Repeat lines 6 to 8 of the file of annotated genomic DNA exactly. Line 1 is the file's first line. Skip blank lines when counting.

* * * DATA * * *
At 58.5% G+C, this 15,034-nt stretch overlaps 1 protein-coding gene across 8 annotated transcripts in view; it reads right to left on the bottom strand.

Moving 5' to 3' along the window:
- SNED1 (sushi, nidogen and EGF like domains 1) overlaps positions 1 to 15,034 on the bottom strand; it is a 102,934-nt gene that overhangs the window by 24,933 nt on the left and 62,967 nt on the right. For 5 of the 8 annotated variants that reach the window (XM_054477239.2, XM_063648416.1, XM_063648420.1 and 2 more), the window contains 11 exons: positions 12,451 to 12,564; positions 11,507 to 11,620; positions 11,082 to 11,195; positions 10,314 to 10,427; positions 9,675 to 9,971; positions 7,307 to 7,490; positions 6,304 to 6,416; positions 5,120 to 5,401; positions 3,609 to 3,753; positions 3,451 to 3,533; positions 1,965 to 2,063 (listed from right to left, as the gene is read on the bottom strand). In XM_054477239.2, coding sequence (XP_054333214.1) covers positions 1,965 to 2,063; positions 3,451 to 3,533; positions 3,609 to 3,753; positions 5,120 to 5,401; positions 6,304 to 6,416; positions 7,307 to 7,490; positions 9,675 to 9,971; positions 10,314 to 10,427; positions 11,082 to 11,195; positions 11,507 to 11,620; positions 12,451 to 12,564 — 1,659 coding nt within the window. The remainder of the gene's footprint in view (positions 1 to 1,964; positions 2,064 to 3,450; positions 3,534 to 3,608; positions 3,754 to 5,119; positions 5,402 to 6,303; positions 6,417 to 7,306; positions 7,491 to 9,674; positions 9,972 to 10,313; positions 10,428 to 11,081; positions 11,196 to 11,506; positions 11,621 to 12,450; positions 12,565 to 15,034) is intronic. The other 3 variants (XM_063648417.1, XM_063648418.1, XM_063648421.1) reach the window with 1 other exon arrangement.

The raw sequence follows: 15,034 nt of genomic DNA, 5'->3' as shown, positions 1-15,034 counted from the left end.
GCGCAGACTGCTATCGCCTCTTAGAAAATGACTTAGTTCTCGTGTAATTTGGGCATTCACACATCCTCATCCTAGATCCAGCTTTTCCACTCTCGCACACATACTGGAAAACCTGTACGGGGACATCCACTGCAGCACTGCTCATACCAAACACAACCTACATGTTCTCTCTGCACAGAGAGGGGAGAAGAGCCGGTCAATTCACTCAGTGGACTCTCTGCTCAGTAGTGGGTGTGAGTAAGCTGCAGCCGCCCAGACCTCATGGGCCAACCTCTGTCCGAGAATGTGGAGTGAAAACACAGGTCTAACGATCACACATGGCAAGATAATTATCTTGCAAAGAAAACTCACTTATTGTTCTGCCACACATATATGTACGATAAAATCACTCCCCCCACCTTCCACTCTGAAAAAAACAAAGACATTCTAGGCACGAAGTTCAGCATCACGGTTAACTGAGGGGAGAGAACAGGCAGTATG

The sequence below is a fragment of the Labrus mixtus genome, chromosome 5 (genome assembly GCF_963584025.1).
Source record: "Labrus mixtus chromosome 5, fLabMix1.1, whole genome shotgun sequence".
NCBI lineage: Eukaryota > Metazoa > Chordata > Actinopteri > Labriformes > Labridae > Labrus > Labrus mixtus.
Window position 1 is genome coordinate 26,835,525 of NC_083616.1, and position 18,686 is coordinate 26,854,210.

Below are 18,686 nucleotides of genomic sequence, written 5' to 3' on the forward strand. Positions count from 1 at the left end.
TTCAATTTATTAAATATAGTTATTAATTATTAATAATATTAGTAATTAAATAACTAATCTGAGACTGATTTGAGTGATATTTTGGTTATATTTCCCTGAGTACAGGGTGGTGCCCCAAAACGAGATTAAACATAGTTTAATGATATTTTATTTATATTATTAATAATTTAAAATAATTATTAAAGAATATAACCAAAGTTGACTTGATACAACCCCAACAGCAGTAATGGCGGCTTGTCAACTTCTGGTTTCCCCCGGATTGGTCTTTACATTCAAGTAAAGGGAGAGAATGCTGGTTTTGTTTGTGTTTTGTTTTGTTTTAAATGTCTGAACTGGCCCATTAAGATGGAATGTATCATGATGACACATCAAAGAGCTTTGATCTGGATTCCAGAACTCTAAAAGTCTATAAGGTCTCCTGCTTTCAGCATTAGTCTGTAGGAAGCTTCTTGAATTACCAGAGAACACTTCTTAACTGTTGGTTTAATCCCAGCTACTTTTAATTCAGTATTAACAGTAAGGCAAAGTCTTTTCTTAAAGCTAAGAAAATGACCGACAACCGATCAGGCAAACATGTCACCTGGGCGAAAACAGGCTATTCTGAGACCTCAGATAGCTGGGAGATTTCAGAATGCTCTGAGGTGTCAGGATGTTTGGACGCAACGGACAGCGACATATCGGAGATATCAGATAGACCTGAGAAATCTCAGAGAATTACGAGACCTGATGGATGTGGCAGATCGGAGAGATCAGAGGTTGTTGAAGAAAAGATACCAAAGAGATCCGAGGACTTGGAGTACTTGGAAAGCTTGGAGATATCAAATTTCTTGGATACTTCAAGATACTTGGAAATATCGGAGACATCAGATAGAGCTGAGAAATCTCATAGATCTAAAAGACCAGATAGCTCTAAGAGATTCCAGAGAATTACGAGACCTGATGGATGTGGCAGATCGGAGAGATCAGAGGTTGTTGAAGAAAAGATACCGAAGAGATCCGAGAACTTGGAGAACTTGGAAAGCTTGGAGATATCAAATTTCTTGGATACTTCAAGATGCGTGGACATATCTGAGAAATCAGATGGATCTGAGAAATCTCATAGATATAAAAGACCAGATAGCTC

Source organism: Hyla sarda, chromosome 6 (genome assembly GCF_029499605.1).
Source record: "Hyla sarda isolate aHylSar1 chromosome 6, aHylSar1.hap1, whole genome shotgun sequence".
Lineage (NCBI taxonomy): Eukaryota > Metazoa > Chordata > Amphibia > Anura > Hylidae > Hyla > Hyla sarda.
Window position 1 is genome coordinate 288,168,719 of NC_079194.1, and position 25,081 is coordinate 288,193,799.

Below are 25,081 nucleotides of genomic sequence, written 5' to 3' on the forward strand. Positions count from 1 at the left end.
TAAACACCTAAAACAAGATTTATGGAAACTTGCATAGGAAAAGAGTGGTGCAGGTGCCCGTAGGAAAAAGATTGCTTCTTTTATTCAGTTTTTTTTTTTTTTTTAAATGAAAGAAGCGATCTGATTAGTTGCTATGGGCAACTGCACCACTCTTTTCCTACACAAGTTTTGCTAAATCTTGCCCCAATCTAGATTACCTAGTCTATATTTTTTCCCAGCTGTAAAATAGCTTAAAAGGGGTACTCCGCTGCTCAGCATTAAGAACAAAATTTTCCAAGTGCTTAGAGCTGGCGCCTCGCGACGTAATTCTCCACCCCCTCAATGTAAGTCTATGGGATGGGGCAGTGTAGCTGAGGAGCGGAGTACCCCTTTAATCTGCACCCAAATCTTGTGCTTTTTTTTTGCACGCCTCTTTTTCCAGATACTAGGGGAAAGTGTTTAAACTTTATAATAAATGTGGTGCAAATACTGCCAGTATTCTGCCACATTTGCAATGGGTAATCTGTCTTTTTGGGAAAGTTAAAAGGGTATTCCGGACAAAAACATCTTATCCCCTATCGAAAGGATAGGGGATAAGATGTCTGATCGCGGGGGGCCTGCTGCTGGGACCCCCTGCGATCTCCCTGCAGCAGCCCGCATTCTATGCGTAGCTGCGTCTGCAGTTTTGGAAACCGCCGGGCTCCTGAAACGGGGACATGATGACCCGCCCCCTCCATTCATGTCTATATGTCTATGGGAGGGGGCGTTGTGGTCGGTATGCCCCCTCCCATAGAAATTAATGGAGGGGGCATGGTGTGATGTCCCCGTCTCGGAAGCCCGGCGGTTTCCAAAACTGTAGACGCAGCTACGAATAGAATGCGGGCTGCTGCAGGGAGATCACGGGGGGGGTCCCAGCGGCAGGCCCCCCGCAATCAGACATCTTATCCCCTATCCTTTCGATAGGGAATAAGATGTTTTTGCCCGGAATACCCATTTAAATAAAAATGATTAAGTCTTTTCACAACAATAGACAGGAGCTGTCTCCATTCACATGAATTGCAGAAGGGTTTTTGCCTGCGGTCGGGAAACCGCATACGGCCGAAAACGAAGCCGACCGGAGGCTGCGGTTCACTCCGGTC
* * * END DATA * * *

The sequence below is a fragment of the Labrus mixtus genome, chromosome 5 (genome assembly GCF_963584025.1).
Source record: "Labrus mixtus chromosome 5, fLabMix1.1, whole genome shotgun sequence".
NCBI lineage: Eukaryota > Metazoa > Chordata > Actinopteri > Labriformes > Labridae > Labrus > Labrus mixtus.